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    The Latest On Tax Reform and How It Will Impact Your Small Business
    The Vault

    The Latest On Tax Reform and How It Will Impact Your Small Business

    November 2017

    The media is abuzz over tax reform. But how will the latest tax reform proposal impact small business?

    The “Tax Cuts and Jobs Act”, released last week, includes a set of proposed changes to corporate and individual taxes. It’s essentially a more detailed outline of the nine-page framework Trump revealed at the end of September. In other words, there are no big surprises. But 3 items, in particular, have the ability to impact your small business. Here’s what you need to watch.


    • Increased expensing of capital assets.One of the proposed provisions in this tax plan is that businesses will be able to expense 100% of qualified property placed into service after September 27, 2017, and before January 1, 2023.  Additionally, the plan also calls for a tenfold increase (to $5 million) of the ceilings in place on the Section 179 deduction. This all represents a huge opportunity for businesses expensing capital investments and lowering taxable income. It’s not a big deal if you run a business without any physical assets, but it’s a potential windfall of tax benefits if you do.
    • Reduced rates for pass-through businesses.Instead of getting taxed at an individual rate for business profits (those rates will likely change, too), people who own their own businesses would pay taxes at the so-called pass-through rate. As of now, this calls for taxing some income distributions/profits from the business (but not wages paid by the business) at a maximum 25%. Specifically, the plan calls for taxing up to 30% of a business owner’s total non-passive income at that 25% rate, and the remaining 70% of income at the individual rate. Again, the individual rates are also up for debate.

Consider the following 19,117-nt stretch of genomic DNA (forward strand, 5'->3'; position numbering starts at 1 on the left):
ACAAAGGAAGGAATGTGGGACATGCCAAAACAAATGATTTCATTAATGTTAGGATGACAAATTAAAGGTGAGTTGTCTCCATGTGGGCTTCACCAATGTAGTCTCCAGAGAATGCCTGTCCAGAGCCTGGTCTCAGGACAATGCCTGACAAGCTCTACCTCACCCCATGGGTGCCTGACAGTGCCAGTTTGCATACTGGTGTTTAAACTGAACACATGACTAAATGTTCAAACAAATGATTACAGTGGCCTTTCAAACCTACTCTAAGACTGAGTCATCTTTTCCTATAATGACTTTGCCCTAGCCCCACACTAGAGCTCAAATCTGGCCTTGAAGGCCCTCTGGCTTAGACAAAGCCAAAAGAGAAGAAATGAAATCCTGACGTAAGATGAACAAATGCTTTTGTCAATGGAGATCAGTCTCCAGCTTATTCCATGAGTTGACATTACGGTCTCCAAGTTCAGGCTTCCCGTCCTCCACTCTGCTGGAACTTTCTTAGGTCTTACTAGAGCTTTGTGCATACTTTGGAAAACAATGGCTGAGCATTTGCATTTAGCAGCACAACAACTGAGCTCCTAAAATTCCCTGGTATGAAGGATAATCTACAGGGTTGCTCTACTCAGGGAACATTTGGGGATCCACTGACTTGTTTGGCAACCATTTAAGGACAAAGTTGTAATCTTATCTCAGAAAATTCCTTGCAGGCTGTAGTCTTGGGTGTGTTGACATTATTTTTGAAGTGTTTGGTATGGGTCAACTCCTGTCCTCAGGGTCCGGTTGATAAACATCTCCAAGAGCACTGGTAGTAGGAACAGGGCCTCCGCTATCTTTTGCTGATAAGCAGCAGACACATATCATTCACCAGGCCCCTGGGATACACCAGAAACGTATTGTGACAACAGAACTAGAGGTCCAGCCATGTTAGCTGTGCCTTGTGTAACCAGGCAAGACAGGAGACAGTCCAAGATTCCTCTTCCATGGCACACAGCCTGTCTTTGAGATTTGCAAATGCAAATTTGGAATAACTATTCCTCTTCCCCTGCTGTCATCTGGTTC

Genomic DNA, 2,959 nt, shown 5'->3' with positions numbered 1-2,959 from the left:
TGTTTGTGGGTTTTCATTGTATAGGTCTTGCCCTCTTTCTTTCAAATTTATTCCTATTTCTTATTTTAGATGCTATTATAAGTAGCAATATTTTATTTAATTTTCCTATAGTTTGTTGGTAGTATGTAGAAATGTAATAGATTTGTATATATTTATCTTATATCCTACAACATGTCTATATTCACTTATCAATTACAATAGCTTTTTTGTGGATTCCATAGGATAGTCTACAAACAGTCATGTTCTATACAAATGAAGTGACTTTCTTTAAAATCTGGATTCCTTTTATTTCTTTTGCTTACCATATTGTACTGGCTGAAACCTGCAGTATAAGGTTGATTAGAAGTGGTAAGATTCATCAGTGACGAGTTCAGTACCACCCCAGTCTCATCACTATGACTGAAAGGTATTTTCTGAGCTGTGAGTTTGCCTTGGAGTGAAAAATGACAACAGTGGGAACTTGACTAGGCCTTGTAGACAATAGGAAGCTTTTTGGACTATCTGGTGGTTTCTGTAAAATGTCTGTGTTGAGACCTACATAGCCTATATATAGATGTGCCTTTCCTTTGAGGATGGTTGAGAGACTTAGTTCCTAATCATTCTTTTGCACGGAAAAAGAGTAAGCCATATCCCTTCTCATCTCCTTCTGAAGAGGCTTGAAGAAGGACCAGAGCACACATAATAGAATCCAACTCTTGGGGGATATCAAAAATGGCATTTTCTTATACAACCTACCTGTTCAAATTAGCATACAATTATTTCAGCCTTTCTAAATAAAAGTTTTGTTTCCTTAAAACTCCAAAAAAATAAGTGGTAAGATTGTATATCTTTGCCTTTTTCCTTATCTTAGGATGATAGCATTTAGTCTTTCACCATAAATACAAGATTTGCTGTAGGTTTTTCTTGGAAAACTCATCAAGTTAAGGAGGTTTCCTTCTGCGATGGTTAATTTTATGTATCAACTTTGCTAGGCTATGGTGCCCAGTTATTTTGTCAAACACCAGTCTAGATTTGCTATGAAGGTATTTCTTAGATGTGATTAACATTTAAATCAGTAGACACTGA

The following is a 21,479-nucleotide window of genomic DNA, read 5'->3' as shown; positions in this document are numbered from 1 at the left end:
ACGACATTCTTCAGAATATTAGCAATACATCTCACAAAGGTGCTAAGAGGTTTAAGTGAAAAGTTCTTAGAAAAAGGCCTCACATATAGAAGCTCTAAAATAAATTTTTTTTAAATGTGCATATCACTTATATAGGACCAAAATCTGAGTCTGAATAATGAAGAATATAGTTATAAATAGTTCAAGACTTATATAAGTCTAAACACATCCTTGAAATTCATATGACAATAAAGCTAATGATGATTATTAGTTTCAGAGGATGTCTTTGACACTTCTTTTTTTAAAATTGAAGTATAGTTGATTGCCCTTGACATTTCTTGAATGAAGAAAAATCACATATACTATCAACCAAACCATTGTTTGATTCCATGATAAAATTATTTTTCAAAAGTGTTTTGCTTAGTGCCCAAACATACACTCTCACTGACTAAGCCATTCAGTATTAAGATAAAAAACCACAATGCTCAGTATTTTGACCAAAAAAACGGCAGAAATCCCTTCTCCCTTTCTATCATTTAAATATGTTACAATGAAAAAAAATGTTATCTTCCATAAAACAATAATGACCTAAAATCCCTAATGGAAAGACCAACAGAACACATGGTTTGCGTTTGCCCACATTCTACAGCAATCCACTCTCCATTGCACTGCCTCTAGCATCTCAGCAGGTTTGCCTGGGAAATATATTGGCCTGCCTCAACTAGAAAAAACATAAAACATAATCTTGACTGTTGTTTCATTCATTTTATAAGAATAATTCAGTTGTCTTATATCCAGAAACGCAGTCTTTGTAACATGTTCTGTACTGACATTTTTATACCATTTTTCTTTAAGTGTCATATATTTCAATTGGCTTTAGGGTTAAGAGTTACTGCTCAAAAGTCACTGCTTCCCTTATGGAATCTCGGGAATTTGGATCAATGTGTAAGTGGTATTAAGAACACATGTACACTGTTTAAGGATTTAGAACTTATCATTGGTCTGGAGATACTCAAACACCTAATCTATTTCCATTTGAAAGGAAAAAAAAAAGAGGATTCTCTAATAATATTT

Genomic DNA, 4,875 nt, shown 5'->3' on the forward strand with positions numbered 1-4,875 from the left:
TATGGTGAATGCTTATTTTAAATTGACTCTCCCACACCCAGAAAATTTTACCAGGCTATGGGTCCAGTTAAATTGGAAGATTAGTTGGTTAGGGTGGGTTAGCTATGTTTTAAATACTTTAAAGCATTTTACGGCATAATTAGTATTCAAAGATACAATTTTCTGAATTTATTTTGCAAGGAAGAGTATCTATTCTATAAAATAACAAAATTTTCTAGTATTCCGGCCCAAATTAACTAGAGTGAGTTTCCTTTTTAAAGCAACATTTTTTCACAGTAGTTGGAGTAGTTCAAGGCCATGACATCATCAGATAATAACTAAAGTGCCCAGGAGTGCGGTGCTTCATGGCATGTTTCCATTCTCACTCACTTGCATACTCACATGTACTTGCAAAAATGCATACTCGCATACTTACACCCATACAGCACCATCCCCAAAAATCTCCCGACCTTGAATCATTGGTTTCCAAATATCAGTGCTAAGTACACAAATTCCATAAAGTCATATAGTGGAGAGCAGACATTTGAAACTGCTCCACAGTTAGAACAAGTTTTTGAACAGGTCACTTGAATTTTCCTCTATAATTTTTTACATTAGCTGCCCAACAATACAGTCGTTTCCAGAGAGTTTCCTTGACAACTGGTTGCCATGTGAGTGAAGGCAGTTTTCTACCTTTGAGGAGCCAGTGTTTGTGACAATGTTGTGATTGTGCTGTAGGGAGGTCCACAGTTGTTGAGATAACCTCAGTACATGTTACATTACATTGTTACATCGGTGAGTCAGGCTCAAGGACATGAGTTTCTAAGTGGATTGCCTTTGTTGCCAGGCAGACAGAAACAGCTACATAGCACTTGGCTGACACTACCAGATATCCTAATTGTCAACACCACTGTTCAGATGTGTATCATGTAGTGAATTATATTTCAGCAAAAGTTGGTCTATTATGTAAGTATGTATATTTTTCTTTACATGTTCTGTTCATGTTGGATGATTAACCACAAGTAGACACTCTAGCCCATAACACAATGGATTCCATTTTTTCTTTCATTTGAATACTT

The challenge here is that what constitutes a “passthrough business” is open for debate.  Second, there is difficulty in distinguishing wages paid and income distributions, particularly for closely held businesses. Making this change could be more of a headache than a windfall for some. Lawmakers are currently discussing what safety measures should be in place and what kinds of businesses can claim this rate, to avoid individual abusing the lower tax. 
    • Simplified corporate returns.The tax reform paperwork calls for two items that will reduce the burden on businesses when filing taxes. First, an immediate reduction of the corporate tax rate to 20% (from 35%; reduction to 25% for personal service corporations) depending on how your business is structured and what industry you operate in, and, second, the elimination of the corporate alternative minimum tax (AMT). Both items would streamline the corporate filing process and reduce paperwork. Details are still muddy on if the reduced rate would be permanent or temporary, and what exactly qualifies businesses for the 20% rate. Lawmakers are wrestling with this point in particular.


    Keep in mind that these are all proposed tax changes. The final bill may look very different. This week, the House Ways and Means Committee is reviewing the plan and will certainly come up with changes of its own. Further revisions are then likely as the final bill moves through Congress. Still, these three items have the potential to really impact your business. Let’s keep our focus on them.


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